The coronavirus has shaken the foundation of business to its core. While many business leaders are still reacting to the immediate impacts of the virus, others are looking into the future and asking themselves: What’s next? The answer, especially for those in the manufacturing industry, is transformation.
If you think it might be time to revolutionize your business by transforming your workforce, you’re in the right place. In this 10-part master class series, MAU president Randy Hatcher is sharing how to manage, analyze, and utilize your workforce in this new normal. In this post, we’ll explore the good and the bad of the Patriarchal Workforce Model.
If you missed them, be sure to check out part one (“Workforce Transformation is the Key to Future-Proofing Your Business”) and part two (“3 Signs It’s Time to Rethink Your Business Model”) of this series.
The Dangers of an Outdated Labor Blueprint
What a great country the United States is. Early business pioneers perhaps understood this best—the Rockefellers, Carnegies, and Fords. They participated in the U.S. manufacturing transformation that would ultimately produce more than one-third of all global industrial output.
Between the late-eighteenth and early-twentieth centuries, America gave birth to many of the world’s most successful companies. From these came second-, third-, and fourth-generation international entities and spin-offs. In most of these organizations, everyone worked for the “Company”: one big, happy “Family” of full-time regular employees—the janitors, cafeteria workers, security guards, groundskeepers, drivers, managers, and CEO. They all belonged to the Family and they all received a paycheck from the Company. According to this Patriarchal Workforce Model, people expected to stay with one organization until they retired—or died.
According to the first labor blueprint, the Patriarchal Workforce Model, people assumed that they would be working for one company their entire lives.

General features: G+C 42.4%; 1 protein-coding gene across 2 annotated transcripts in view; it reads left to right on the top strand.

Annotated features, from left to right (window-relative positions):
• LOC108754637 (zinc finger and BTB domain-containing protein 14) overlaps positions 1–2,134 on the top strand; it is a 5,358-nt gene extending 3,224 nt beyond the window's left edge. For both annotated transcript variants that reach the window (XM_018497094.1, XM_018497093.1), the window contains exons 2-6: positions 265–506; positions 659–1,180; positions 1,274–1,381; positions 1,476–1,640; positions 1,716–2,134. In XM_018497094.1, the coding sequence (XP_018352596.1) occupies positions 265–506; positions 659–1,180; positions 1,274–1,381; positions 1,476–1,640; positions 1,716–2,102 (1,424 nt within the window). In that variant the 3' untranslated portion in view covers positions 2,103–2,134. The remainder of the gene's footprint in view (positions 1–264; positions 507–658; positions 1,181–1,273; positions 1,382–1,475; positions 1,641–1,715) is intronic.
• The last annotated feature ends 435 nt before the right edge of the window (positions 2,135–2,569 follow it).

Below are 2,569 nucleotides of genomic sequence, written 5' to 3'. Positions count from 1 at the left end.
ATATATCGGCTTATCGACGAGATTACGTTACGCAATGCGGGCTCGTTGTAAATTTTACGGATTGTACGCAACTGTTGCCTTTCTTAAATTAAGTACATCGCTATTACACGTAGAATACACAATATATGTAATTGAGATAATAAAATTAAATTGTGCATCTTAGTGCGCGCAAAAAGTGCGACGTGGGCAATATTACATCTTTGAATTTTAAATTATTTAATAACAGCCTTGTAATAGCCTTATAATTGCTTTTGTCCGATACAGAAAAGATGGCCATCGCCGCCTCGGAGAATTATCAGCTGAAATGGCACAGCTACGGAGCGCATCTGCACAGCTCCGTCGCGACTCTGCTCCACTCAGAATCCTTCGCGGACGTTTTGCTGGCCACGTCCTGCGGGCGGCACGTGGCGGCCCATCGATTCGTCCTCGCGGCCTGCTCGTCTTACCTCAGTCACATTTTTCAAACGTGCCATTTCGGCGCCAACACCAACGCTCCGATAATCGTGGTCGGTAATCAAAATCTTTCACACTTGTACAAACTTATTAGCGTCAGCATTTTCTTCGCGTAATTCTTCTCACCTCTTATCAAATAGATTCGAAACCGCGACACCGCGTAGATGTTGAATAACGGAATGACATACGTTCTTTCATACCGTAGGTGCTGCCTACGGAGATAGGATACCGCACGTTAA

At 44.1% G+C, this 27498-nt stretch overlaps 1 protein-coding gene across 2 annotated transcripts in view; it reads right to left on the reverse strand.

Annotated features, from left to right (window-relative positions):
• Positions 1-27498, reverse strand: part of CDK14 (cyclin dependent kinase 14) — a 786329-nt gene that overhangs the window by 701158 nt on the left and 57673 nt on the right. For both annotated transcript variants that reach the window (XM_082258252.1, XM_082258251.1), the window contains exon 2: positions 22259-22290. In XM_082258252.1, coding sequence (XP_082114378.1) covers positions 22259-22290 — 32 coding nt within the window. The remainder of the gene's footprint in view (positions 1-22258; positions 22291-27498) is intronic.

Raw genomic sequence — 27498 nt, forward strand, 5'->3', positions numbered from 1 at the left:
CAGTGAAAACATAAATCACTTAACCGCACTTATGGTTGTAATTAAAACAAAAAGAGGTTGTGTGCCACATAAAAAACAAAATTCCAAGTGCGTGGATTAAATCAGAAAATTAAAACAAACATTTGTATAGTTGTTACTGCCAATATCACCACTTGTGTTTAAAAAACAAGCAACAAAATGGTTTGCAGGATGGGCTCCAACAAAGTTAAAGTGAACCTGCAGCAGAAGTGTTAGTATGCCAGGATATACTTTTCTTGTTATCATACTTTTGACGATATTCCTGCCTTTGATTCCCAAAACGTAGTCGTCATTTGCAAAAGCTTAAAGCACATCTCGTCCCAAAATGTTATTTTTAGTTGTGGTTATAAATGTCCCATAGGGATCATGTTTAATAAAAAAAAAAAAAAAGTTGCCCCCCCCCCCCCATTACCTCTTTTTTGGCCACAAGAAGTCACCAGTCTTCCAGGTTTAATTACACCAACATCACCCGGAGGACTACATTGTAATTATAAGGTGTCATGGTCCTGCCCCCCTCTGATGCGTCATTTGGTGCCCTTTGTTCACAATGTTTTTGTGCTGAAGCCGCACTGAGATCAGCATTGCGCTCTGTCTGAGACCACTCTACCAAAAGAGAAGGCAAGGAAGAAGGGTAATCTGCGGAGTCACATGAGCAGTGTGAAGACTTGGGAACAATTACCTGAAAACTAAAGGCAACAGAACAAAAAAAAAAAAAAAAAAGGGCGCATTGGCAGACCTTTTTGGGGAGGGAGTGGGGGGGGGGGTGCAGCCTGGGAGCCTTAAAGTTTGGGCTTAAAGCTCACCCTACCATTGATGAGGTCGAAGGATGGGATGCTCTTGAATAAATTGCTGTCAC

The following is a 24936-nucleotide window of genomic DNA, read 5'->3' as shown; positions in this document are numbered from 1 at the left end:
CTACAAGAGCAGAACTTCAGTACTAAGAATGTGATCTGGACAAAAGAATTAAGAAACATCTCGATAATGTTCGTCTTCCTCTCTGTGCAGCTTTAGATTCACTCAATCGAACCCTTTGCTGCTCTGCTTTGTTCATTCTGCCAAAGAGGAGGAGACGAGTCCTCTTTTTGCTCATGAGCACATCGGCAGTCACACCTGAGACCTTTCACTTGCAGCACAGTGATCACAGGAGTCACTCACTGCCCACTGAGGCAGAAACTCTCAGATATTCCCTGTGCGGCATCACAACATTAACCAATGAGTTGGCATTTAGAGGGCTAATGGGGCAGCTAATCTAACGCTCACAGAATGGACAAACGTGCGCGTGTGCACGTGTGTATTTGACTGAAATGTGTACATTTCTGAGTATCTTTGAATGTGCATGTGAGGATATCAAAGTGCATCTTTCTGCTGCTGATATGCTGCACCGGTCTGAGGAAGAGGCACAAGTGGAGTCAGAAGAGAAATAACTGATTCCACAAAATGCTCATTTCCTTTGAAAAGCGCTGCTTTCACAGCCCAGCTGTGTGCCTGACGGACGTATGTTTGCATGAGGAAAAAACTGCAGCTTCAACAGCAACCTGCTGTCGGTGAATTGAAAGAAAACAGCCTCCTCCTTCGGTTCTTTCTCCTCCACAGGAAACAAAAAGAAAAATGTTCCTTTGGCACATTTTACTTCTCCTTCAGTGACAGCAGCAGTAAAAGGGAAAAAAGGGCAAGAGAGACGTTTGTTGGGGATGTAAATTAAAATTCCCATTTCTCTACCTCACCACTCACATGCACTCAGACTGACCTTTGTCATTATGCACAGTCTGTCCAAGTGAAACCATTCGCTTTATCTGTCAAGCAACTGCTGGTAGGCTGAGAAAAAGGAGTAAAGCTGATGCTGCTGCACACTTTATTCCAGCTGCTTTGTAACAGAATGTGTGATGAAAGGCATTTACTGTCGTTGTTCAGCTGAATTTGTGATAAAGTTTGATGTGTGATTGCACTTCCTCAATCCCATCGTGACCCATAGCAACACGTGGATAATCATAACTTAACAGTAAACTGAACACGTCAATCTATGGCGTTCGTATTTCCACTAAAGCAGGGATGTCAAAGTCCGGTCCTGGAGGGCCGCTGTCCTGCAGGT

Over time, many of the Family members grew dissatisfied, maybe because of too much perceived or actual corporate greed, too much concentration of power and money, or too much employee abuse. Eager to improve their situation, some of these disenfranchised workers sought the help of an outside partner: the union.
Unionized companies provided higher pay scales and rich benefits, including health care and generous retirement programs (which eventually became too generous). Whether or not you support unions, you can’t question their significant influence on wages and benefits throughout the marketplace, since even the nonunion companies copied from union playbooks. In many cases, they did so just to make sure they kept the unions out. Although businesses didn’t particularly like the situation, corporate profits were soaring, and there seemed to be enough money to go around for everyone.
Huge corporate profits masked the escalating compensation and benefit costs that were generating a long-term employee legacy debt.
The Dark Side of the Patriarchal Model
With its static full-time workforce, the Patriarchal Model offered no buffer against changing business conditions, seasonality, or market fluctuations. Companies found themselves overstaffed when their production levels dropped and understaffed when they rose, but never perfectly balanced with the right number of employees. Employers had no effective staffing solutions for marketplace expansions and contractions.
When production decreased, management had to decide whether to let go of employees or carry the fixed cost. A few industries could afford to keep workers when business conditions did not justify doing so, but most companies had to let them go, a step they were very reluctant to take. Not only did layoffs increase their unemployment insurance taxes, but they also tarnished their reputation as an employer, consequently affecting their ability to recruit the best talent in the future. Furthermore, layoffs opened an employee wound for which unions provided emotional salve.
Having only a static labor force at their disposal, employers had no effective staffing solutions for marketplace expansions and contractions.
On the other hand, when production ramped up faster than expected, organizations had to hire new personnel or work overtime. But hiring put pressure on the company to recruit, interview, select, and train totally new people—a long, expensive process to undertake to meet an immediate, unpredictable need. And working overtime not only increased the cost of the product but also led to decreased efficiency as employees put in longer hours.
The Patriarchal Workforce Model saddled employers with having to make ongoing difficult decisions on over- and understaffing. In hindsight, we can see that this premium-priced family workforce offered very limited business flexibility and led to an ever-growing debt that was too far off to see but was real nonetheless.
Curious to learn more? In part four of this series, we’ll introduce you to two more workforce models and explore the pros and cons of each. You can subscribe right here to follow along with the whole series.
Note: This blog post was inspired by and adapted from Randall Hatcher’s book, “The Birth of a New Workforce” and originally appeared here.